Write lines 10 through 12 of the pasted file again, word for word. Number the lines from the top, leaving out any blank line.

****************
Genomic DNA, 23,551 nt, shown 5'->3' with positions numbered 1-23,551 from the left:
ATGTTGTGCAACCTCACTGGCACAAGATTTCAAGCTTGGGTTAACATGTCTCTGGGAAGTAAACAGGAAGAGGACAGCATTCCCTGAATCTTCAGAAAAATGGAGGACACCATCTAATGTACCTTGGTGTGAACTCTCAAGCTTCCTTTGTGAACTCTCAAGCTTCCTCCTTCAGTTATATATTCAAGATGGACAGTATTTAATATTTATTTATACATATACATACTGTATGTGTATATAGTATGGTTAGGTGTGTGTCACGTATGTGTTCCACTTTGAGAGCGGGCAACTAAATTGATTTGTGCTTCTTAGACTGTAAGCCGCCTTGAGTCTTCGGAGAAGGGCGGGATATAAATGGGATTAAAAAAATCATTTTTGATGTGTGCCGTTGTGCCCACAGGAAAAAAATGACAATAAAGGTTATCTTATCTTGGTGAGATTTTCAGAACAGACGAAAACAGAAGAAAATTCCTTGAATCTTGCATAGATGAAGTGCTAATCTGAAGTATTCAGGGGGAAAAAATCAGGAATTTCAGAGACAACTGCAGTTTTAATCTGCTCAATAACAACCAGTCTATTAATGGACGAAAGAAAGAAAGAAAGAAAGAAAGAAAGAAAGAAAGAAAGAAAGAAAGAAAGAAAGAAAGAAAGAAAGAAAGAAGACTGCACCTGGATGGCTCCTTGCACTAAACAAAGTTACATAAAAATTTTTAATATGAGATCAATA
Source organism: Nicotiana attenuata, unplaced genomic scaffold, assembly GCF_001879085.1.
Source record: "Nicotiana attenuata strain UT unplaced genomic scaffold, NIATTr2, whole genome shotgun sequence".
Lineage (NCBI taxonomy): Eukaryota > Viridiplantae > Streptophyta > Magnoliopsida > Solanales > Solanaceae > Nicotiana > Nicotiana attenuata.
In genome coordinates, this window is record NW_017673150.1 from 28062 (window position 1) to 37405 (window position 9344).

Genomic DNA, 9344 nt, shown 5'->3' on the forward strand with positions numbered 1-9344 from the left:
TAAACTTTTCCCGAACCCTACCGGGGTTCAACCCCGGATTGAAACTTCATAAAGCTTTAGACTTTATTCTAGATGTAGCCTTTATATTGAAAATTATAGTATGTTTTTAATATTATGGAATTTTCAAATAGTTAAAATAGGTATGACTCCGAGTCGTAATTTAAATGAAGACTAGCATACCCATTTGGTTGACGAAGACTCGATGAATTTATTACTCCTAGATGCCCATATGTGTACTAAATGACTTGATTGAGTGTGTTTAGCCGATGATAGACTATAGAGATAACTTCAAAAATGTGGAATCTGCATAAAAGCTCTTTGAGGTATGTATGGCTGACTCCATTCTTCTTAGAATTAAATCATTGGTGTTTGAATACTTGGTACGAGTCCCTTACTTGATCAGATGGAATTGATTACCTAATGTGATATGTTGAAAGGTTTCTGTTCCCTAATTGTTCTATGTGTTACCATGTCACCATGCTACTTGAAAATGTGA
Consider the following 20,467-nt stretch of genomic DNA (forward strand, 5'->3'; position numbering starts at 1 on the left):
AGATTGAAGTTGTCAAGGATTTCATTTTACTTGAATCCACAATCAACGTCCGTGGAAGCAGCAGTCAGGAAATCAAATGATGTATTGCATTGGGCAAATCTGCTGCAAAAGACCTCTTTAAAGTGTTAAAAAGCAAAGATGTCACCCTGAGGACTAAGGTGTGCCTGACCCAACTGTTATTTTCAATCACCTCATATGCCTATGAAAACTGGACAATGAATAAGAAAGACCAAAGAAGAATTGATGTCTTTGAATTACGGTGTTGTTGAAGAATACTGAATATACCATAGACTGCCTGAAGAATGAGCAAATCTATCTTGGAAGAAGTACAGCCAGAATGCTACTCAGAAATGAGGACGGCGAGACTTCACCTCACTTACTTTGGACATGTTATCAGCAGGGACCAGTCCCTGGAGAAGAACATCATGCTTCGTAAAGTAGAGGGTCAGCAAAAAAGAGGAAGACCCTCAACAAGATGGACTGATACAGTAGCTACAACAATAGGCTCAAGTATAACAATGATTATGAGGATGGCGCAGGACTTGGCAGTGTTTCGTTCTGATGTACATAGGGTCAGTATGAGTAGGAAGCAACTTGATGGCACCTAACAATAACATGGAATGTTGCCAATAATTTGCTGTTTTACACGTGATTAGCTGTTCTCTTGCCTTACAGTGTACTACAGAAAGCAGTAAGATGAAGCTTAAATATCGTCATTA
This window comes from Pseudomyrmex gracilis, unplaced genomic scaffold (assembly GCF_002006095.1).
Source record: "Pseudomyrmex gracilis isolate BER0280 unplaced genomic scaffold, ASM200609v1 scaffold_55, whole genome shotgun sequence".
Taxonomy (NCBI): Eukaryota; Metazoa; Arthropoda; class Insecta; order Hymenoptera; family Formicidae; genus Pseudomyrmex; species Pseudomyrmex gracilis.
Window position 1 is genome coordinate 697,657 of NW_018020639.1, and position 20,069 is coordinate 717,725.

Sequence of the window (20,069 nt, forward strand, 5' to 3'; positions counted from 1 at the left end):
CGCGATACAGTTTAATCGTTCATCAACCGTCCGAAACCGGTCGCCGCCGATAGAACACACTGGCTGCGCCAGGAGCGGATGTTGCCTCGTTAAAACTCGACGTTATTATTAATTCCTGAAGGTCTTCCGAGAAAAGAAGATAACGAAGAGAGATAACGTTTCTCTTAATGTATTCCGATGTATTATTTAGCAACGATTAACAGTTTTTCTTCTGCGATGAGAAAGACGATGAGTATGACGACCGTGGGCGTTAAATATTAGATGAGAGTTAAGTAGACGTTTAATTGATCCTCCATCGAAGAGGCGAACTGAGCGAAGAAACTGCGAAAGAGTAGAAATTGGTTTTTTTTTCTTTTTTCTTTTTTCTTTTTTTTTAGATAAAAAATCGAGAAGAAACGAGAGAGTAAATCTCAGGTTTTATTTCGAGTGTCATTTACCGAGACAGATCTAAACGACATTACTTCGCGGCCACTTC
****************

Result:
AGATTGAAGTTGTCAAGGATTTCATTTTACTTGAATCCACAATCAACGTCCGTGGAAGCAGCAGTCAGGAAATCAAATGATGTATTGCATTGGGCAAATCTGCTGCAAAAGACCTCTTTAAAGTGTTAAAAAGCAAAGATGTCACCCTGAGGACTAAGGTGTGCCTGACCCAACTGTTATTTTCAATCACCTCATATGCCTATGAAAACTGGACAATGAATAAGAAAGACCAAAGAAGAATTGATGTCTTTGAATTACGGTGTTGTTGAAGAATACTGAATATACCATAGACTGCCTGAAGAATGAGCAAATCTATCTTGGAAGAAGTACAGCCAGAATGCTACTCAGAAATGAGGACGGCGAGACTTCACCTCACTTACTTTGGACATGTTATCAGCAGGGACCAGTCCCTGGAGAAGAACATCATGCTTCGTAAAGTAGAGGGTCAGCAAAAAAGAGGAAGACCCTCAACAAGATGGACTGATACAGTAGCTACAACAATAGGCTCAAGTATAACAATGATTATGAGGATGGCGCAGGACTTGGCAGTGTTTCGTTCTGATGTACATAGGGTCAGTATGAGTAGGAAGCAACTTGATGGCACCTAACAATAACATGGAATGTTGCCAATAATTTGCTGTTTTACACGTGATTAGCTGTTCTCTTGCCTTACAGTGTACTACAGAAAGCAGTAAGATGAAGCTTAAATATCGTCATTA
This window comes from Pseudomyrmex gracilis, unplaced genomic scaffold (assembly GCF_002006095.1).
Source record: "Pseudomyrmex gracilis isolate BER0280 unplaced genomic scaffold, ASM200609v1 scaffold_55, whole genome shotgun sequence".